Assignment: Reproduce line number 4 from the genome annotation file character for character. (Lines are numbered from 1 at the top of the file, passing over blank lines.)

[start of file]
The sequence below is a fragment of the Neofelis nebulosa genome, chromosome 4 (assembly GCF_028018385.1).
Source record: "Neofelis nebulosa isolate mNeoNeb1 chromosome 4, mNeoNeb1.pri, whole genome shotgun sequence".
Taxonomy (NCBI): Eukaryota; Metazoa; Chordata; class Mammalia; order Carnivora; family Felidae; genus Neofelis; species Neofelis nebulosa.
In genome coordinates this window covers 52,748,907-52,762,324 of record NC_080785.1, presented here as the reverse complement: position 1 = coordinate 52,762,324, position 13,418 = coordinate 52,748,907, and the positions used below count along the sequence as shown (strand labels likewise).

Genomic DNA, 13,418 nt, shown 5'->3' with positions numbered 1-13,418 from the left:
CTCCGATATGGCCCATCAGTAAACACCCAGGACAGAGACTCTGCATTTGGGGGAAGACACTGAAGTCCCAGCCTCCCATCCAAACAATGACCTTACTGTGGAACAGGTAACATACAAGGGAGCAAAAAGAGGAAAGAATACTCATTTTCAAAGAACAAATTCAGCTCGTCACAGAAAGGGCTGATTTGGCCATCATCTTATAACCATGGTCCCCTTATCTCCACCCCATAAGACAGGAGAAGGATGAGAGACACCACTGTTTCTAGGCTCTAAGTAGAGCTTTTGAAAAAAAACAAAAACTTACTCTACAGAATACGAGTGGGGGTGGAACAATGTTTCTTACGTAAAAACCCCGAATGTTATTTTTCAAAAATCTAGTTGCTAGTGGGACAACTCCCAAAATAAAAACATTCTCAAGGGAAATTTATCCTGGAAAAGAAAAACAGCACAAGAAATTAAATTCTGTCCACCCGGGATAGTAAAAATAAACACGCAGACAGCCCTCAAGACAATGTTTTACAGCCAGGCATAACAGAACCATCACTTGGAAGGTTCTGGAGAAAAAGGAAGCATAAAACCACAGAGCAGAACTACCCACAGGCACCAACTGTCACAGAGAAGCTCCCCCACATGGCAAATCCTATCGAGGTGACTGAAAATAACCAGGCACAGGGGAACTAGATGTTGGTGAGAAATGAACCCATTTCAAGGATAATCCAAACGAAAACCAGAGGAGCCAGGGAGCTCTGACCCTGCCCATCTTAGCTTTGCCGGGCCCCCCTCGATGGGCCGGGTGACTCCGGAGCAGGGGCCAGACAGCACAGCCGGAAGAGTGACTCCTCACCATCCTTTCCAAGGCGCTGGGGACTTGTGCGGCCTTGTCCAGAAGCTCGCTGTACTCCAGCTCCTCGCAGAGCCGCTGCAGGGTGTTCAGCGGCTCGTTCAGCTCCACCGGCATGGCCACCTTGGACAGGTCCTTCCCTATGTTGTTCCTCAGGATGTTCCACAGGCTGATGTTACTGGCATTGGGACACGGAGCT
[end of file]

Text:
In genome coordinates this window covers 52,748,907-52,762,324 of record NC_080785.1, presented here as the reverse complement: position 1 = coordinate 52,762,324, position 13,418 = coordinate 52,748,907, and the positions used below count along the sequence as shown (strand labels likewise).